A shape and space game for 2,3 or 4 players. Be the last person to be able to place a pentomino piece on the playing board. Play with card, or on the computer.

How many different ways can you find of fitting five hexagons together? How will you know you have found all the ways?

What is the relationship between these first two shapes? Which shape relates to the third one in the same way? Can you explain why?

How many different symmetrical shapes can you make by shading triangles or squares?

In how many ways can you fit all three pieces together to make shapes with line symmetry?

A cylindrical helix is just a spiral on a cylinder, like an ordinary spring or the thread on a bolt. If I turn a left-handed helix over (top to bottom) does it become a right handed helix?

This practical problem challenges you to make quadrilaterals with a loop of string. You'll need some friends to help!

Slide the pieces to move Khun Phaen past all the guards into the position on the right from which he can escape to freedom.

The diagram shows a very heavy kitchen cabinet. It cannot be lifted but it can be pivoted around a corner. The task is to move it, without sliding, in a series of turns about the corners so that it. . . .

Where can you put the mirror across the square so that you can still "see" the whole square? How many different positions are possible?

Can you work out what kind of rotation produced this pattern of pegs in our pegboard?

Find a way to cut a 4 by 4 square into only two pieces, then rejoin the two pieces to make an L shape 6 units high.

A triangle ABC resting on a horizontal line is "rolled" along the line. Describe the paths of each of the vertices and the relationships between them and the original triangle.

Can you picture where this letter "F" will be on the grid if you flip it in these different ways?

This challenge involves eight three-cube models made from interlocking cubes. Investigate different ways of putting the models together then compare your constructions.

Building up a simple Celtic knot. Try the interactivity or download the cards or have a go on squared paper.

Investigate the number of paths you can take from one vertex to another in these 3D shapes. Is it possible to take an odd number and an even number of paths to the same vertex?

Make a cube out of straws and have a go at this practical challenge.

How can the same pieces of the tangram make this bowl before and after it was chipped? Use the interactivity to try and work out what is going on!

Blue Flibbins are so jealous of their red partners that they will not leave them on their own with any other bue Flibbin. What is the quickest way of getting the five pairs of Flibbins safely to. . . .

This article introduces the idea of generic proof for younger children and illustrates how one example can offer a proof of a general result through unpacking its underlying structure.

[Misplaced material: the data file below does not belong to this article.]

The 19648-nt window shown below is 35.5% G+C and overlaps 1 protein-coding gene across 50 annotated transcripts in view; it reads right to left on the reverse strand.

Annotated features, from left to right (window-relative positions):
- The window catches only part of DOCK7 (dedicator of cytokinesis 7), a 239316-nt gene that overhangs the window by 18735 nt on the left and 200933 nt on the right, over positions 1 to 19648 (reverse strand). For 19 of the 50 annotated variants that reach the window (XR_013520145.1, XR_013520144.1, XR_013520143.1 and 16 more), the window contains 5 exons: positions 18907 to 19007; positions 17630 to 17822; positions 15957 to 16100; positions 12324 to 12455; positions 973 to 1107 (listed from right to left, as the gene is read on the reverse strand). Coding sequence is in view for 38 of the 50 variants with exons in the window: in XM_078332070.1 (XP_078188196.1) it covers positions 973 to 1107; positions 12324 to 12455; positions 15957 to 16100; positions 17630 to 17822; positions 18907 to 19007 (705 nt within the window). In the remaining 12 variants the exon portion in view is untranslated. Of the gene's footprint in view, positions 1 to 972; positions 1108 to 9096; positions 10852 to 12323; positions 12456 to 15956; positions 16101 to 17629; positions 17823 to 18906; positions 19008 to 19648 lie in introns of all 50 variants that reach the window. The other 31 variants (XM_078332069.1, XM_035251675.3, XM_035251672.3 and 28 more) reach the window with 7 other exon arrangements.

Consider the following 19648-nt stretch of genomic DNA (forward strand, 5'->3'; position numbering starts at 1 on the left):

The triangle ABC is equilateral. The arc AB has centre C, the arc BC has centre A and the arc CA has centre B. Explain how and why this shape can roll along between two parallel tracks.

When dice land edge-up, we usually roll again. But what if we didn't...?

Reasoning about the number of matches needed to build squares that share their sides.

Can you cut a regular hexagon into two pieces to make a parallelogram? Try cutting it into three pieces to make a rhombus!

Can you find ways of joining cubes together so that 28 faces are visible?

Investigate how the four L-shapes fit together to make an enlarged L-shape. You could explore this idea with other shapes too.

Can you arrange the shapes in a chain so that each one shares a face (or faces) that are the same shape as the one that follows it?

Each of the nets of nine solid shapes has been cut into two pieces. Can you see which pieces go together?

Exploring and predicting folding, cutting and punching holes and making spirals.

An extension of noughts and crosses in which the grid is enlarged and the length of the winning line can to altered to 3, 4 or 5.

You have been given three shapes made out of sponge: a sphere, a cylinder and a cone. Your challenge is to find out how to cut them to make different shapes for printing.

An activity centred around observations of dots and how we visualise number arrangement patterns.

Can you fit the tangram pieces into the outline of Little Ming playing the board game?

Can you fit the tangram pieces into the outline of Little Fung at the table?

Can you fit the tangram pieces into the outline of this brazier for roasting chestnuts?

Can you fit the tangram pieces into the outline of this telephone?

How many DIFFERENT quadrilaterals can be made by joining the dots on the 8-point circle?

Use the lines on this figure to show how the square can be divided into 2 halves, 3 thirds, 6 sixths and 9 ninths.

On which of these shapes can you trace a path along all of its edges, without going over any edge twice?

The whole set of tiles is used to make a square. This has a green and blue border. There are no green or blue tiles anywhere in the square except on this border. How many tiles are there in the set?

Can you fit the tangram pieces into the outlines of these people?

We start with one yellow cube and build around it to make a 3x3x3 cube with red cubes. Then we build around that red cube with blue cubes and so on. How many cubes of each colour have we used?

Can you fit the tangram pieces into the outlines of the chairs?

Can you fit the tangram pieces into the outline of this shape. How would you describe it?

Mathematics is the study of patterns. Studying pattern is an opportunity to observe, hypothesise, experiment, discover and create.

Can you fit the tangram pieces into the outlines of the lobster, yacht and cyclist?

Can you fit the tangram pieces into the outline of the child walking home from school?